AHI | 5 Minutes With

“Music comes to me in my dreams all the time.”, says indie-soul/alt-folk artist AHI about his new single ‘Danger.’ Little did he know, the song told a story of a mother whom he met later for the first time and whose son had been lost to gun violence. ‘Danger’ is a teaser from AHI’s upcoming new album ‘Prospect,’ “a meditation on our shared humanity, on what it means to be a link in a chain that stretches both forwards and backwards through time for generations upon generations.”

For AHI, the main message behind his recent single ‘Danger’ is the way to move forward and heal is “rooted in the realization that life is fragile and precious.” His whole life, AHI’s been faithful to his mantra of ‘life is short,’ and as the academic path never felt quite right to him, he’s decided to embark on a journey on his own and drop out of college.

This new chapter consisted of young AHI stroke out onto a backpacking adventure reliant on strangers’ kindness. Traveling through Canada, the Caribean, and Africa, AHI’s learned the value of good instincts and intuition.

From one life experience to another, AHI decided to ‘try out this music thing,’ and he’s discovered his voice and learned how to play guitar. From pay-to-play shows to organising his own showcases, we introduce you to AHI, who has the ability to turn obstacles into his favorite songs.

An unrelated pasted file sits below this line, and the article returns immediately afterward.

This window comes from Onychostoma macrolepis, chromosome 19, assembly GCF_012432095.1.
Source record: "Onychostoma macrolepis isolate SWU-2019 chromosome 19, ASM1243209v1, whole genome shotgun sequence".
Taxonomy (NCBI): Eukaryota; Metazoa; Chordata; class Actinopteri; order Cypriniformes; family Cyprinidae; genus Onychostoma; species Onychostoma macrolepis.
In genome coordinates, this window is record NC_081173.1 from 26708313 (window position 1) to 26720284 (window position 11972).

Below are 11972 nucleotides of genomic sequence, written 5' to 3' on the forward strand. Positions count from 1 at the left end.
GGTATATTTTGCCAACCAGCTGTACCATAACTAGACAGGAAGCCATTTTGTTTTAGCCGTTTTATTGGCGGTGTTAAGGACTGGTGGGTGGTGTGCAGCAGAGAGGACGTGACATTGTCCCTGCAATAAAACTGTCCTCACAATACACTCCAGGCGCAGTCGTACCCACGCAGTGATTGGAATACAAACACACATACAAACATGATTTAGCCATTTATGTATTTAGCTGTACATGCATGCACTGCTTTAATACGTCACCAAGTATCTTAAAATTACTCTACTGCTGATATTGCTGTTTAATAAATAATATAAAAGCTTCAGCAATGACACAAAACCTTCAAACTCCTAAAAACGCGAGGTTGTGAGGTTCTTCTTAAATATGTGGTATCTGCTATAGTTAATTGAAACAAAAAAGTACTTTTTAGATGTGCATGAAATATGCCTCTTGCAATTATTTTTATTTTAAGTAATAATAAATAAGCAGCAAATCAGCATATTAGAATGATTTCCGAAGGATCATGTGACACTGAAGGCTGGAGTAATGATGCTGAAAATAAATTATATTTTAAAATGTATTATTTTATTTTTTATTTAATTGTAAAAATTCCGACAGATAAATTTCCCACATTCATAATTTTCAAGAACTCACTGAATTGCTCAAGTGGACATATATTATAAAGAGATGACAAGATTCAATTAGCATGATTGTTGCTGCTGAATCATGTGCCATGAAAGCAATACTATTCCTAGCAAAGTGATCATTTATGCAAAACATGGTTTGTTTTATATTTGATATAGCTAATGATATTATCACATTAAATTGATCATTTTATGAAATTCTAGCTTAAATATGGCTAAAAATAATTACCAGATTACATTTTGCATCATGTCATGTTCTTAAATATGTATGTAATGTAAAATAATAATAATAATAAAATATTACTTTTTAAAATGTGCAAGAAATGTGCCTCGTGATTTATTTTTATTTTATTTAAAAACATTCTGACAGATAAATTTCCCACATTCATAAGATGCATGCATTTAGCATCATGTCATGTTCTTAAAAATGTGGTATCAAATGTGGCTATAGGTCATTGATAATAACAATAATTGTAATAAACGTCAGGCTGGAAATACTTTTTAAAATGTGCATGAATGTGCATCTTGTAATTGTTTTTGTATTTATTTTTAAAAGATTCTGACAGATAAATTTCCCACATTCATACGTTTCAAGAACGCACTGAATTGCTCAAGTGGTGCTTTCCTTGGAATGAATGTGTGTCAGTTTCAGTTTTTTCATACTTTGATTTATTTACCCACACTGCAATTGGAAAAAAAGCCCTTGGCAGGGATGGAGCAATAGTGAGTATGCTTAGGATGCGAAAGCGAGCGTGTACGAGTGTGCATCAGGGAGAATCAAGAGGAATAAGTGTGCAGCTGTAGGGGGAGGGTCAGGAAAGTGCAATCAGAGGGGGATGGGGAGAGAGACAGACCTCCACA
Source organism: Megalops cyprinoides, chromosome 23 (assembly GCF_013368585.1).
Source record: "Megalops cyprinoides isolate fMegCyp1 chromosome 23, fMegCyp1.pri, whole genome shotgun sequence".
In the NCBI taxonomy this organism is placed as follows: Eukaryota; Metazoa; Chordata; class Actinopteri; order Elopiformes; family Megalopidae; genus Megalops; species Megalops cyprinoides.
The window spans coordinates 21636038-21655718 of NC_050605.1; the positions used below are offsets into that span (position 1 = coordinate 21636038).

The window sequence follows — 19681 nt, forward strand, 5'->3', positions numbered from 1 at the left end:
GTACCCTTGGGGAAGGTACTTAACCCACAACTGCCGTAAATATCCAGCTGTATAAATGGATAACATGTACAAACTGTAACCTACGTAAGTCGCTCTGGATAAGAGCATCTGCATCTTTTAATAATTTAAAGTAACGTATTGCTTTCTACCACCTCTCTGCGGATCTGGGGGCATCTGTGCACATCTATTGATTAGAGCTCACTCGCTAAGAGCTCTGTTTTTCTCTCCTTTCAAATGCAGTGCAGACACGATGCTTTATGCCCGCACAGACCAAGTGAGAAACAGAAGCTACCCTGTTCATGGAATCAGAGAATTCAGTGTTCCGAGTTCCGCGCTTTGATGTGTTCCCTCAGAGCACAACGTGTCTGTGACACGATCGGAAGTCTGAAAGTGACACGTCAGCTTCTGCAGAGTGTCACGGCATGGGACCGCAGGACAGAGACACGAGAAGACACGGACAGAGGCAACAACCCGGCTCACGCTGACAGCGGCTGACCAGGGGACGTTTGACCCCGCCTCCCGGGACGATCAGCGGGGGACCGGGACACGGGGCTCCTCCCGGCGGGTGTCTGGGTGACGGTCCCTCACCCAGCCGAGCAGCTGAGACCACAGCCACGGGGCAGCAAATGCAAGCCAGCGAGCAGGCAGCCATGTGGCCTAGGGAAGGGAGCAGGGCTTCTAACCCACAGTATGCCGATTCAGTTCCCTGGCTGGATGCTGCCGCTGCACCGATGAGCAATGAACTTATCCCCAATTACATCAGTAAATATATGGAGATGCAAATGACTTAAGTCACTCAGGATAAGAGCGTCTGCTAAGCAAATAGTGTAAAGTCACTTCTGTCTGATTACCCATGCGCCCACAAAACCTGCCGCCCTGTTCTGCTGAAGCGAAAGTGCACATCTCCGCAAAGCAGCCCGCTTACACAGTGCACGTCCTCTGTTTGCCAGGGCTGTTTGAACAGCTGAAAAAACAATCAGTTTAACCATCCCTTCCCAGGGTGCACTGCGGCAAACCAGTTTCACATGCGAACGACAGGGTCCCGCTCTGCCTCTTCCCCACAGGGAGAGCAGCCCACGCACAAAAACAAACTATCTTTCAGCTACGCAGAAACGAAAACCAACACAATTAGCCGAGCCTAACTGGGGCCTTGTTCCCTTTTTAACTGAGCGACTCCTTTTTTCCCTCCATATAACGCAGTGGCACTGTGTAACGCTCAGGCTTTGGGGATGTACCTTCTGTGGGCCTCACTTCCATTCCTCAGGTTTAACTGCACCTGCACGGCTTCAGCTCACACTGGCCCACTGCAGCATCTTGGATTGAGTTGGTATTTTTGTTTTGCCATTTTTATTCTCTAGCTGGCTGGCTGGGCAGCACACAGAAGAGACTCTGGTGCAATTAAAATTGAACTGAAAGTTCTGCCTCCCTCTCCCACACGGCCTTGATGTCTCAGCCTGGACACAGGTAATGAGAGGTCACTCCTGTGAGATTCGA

Where are you based at the moment?

Right now I’m at home with my family in Toronto, Canada.

What have you been up to?

Been shooting a bunch of music videos lately, which has been really exciting. I can’t say which songs they’re for just yet, but stay tuned!

How was it growing up in Toronto? 

To be fair, I actually grew up in a place called Brampton, a suburb which is considered a part of the Greater Toronto Area. But I did spend a lot of time in Toronto. Growing up in Brampton was great for me. Even though at school I was typically the only Black child in my grade, the block I grew up on was pretty diverse – I’m pretty sure I had friends that represented every continent. It was safe with a large community of children and we spent as much time outside together as we possibly could. Looking back, it was actually quite special.

What are your favourite memories?

I probably shouldn’t say this, but they used to give out free samples of cereal in everyone’s mailbox. Like the good stuff that your parents wouldn’t buy because it was all sugar. And we used to go door-to-door and steal everyone’s cereal samples from their mailboxes and eat them straight out of the box. If the house had kids we knew, we would always skip it. I don’t recommend stealing from people’s mailboxes, but as one of the youngest of the crew, for some reason it was so much fun. I don’t think we ever got caught, either.